Landscaping does not bring its owners a lot of cash. According to SPARK, the total revenue of the Sady Podmoskovya nursery, retail center and company in 2009 amounted to only 29.2 million rubles. Agropromservis’ revenue was 70.4 million rubles.
“We tried selling greenery, but the business wouldn’t go,” Gordeyev said. “We kept the planting stock at Agropromservis and advertised it on the web site. I’m not the owner of that company.”
Limited revenue did not hinder Sady Podmoskovya from becoming a co-founder in 2009 of yet another company in Ryazan — Meshcherskiye Dali, with a founding capital of 578 million rubles. Gordeyev’s stake is 56.78 percent; another 130.2 million rubles belong to Vera Salnikova.
“Of course, we didn’t put that amount in the authorized capital. If we’d had money like that, we wouldn’t have taken out a loan,” Gordeyev said. “Founding capital, not just at our holding but at any agrarian one, I can say, often seems large because of three factors: The capital includes the cadastral value of the land, while its market value is a half or third of that amount; the value of agricultural machinery can also vary depending on the appraiser; and, finally, the value of the buildings and facilities built on farms during the Soviet period is often not formalized, and, if they are also included in the authorized capital, the sum turns out to be massive.”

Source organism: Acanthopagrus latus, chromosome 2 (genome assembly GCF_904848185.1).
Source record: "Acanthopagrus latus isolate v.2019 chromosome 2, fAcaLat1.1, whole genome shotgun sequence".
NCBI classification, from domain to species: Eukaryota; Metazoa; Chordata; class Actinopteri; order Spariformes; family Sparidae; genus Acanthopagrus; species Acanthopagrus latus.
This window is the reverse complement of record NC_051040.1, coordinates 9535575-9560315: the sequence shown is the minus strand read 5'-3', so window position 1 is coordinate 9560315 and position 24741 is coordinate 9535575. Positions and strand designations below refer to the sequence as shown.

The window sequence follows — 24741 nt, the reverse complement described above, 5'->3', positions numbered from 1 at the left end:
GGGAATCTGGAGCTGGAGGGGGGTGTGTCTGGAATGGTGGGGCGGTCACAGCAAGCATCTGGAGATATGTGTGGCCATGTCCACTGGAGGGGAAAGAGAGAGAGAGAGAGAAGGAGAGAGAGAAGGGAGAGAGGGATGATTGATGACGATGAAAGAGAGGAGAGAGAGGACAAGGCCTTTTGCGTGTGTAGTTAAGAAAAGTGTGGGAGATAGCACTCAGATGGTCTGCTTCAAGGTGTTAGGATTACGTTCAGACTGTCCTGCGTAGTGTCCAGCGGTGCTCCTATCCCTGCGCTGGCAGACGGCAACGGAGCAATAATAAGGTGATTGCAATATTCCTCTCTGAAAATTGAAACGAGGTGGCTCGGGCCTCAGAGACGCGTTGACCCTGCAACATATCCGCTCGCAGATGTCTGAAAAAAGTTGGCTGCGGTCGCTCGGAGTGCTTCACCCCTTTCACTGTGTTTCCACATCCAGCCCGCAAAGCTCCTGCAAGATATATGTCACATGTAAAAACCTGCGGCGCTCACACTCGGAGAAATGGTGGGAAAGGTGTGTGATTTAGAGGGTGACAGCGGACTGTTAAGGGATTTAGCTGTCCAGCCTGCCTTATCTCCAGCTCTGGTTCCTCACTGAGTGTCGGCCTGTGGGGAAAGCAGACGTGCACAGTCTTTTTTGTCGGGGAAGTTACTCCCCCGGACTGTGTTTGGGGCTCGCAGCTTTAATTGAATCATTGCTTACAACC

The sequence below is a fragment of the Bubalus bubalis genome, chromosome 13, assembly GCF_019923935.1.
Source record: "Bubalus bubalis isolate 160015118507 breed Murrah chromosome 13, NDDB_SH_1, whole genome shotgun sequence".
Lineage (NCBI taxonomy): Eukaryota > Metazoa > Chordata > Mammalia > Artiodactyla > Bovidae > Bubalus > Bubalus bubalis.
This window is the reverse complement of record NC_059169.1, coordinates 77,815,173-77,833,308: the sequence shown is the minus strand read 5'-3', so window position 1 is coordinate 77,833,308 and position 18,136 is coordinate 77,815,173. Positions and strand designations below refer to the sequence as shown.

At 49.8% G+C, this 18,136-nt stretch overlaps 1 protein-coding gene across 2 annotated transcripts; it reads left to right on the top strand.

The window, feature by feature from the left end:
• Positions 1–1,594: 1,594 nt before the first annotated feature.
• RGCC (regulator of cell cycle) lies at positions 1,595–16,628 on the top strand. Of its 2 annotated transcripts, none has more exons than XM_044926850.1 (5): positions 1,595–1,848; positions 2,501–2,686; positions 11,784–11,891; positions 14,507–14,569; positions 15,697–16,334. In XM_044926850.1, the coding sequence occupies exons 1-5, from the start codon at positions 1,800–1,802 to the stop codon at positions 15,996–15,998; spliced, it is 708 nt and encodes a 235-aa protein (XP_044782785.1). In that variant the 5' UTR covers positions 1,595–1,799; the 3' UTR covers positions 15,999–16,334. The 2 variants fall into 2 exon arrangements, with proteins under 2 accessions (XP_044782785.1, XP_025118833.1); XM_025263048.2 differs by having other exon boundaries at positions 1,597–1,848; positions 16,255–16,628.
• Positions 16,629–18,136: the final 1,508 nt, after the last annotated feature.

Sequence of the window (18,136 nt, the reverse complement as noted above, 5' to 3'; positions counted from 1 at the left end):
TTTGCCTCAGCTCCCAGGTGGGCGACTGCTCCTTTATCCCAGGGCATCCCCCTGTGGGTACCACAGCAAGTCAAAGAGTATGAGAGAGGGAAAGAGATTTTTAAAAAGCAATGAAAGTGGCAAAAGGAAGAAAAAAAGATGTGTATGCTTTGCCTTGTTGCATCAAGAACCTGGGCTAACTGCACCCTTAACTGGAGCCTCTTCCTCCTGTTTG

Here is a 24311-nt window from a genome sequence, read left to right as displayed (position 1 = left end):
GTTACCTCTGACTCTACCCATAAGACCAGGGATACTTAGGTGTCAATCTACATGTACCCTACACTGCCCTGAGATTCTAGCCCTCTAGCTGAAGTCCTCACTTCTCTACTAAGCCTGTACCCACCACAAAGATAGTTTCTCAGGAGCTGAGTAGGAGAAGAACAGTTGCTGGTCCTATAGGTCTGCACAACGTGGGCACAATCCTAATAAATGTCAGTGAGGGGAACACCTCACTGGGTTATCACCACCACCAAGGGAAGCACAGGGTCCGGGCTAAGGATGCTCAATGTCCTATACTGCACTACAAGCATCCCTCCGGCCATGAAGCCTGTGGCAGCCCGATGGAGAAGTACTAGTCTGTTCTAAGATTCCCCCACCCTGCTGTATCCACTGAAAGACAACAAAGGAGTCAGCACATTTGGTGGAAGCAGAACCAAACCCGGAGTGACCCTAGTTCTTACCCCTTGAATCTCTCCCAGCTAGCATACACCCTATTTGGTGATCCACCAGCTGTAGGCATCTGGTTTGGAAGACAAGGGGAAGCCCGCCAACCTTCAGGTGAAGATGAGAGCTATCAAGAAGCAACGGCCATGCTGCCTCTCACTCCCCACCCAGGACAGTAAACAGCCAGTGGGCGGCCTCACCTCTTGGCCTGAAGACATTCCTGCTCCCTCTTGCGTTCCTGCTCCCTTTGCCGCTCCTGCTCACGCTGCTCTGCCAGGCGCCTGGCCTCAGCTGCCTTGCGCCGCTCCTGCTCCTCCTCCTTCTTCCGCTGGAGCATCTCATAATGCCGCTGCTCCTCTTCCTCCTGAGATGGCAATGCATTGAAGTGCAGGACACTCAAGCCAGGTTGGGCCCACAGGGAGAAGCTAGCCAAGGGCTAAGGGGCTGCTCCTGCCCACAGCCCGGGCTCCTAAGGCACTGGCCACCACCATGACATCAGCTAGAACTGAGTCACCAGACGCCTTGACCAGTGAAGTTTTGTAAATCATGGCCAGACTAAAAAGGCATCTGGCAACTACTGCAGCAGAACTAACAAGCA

Yury Tsukanov, real estate developer
“That’s the last time I volunteer to help my father prepare for an inauguration,” Yury Tsukanov, son of the Kaliningrad governor, wrote on the portal Kaliningrad.ru. “From now on, I don’t have a bit of interest in his stately affairs. And one thing is perfectly clear: I do not intend to use my father’s current post to my advantage.”